So now, our driver was tasked with getting us to Peter and Paul Fortress, adjacent to large swaths of Russians out celebrating Victory Day. Russian police warned us we couldn’t pass a certain point because the street was blocked to automobiles for the parade. We parked about a mile from our destination and continued on foot. Russian children carried balloons of submarines and WWII era fighter planes, there were Soviet flags waving in force and staying together became exponentially harder as we approached the fortress. At one point, our walk was stopped completely by a procession of WWII era vehicles traveling in the opposite direction. Everyone seemed jovial, which cast Russian stereotypes of cold and removed individuals to the wind. Honestly, even in massive crowds, nobody ever seemed pushy or rude to us, and we were conspicuously out of place tourists. We grabbed some ribbons a girl was handing out; in my opinion, a cooler souvenir than the most decorated Faberge egg or Matryoshka dolls.


The Peter and Paul Cathedral, on the fortress grounds, is particularly neat because it contains the remains of 46 members of the Romanov dynasty. Morbidity and history converging nicely. It was another beautiful, elaborately detailed building. By this time, though, I was definitely ready to call it a day. Russia was truly amazing, but two full days of touring left me ready for a much needed rest.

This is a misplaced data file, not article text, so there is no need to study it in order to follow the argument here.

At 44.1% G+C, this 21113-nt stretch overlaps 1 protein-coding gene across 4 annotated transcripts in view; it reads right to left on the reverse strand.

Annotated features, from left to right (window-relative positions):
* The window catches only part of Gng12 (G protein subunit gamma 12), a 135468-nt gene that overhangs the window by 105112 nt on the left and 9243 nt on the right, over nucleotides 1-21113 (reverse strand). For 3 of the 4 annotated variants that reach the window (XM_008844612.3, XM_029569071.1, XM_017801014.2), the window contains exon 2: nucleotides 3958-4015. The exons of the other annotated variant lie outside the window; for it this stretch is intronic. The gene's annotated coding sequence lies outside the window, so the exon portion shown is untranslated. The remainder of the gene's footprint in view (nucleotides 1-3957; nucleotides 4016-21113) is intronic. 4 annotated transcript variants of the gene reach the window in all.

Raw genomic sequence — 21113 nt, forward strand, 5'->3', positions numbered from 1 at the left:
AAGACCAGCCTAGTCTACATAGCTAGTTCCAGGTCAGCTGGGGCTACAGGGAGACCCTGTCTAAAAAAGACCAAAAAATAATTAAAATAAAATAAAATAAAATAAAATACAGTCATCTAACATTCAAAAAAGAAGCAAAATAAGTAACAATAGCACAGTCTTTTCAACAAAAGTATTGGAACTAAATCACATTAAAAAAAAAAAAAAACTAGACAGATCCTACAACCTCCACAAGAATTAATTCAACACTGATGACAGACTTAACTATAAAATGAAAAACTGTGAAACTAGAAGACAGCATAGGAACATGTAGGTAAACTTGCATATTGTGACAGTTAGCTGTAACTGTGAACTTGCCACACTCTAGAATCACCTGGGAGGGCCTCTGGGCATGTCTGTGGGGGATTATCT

Would I ever actively seek out returning to St. Petersburg? Tough to say. Viewing more of the Hermitage collection would’ve been great. Having an authentic Russian meal, equally so. Russia is a notoriously difficult country to navigate without the language. And supposedly dangerous. I was expecting to feel more threatened by pickpockets, but the element was largely absent besides that first photo stop. Perhaps the feeling would be present if left to fend for myself. After seeing so much, it’d be tough to justify a trip back on my own. Despite the incredible experience, it always felt like a country at arm’s length. The impromptu Victory Day celebration was fun, but I’m not drawn back like some of the other countries on the tour.

I also thoroughly enjoyed figuring out the Cyrillic alphabet. Still doesn’t stop me from thinking “Pectopah” in my head every time I see the Russian word for restaurant.


Maybe a Moscow trip is in my future.

Next Stop: Helsinki. I discovered a particular affinity for both Finland and the Finns.



26 weeks from yesterday, the 2016 Walt Disney World Marathon will get underway at 5:30am. I’ll foolishly or triumphantly be among the participants. Our shared goal: Run 26.2 miles through the four theme parks and the ESPN Wide World of Sports complex without collapsing from heat exhaustion.

I can still recall watching the Boston marathon runners along Comm. Ave. in my freshman year at Boston College. Obviously, it’s just another excuse for college kids to drink (non-alcoholic beverages, of course, I was only 18), but I couldn’t help taking a moment of clarity to scoff at anyone who would willingly subject his or her body to such torture for bragging rights. I was a little shit of a kid. Thousands of athletic, strong-willed people passed by and my only answer was derision. I’ve come a long way.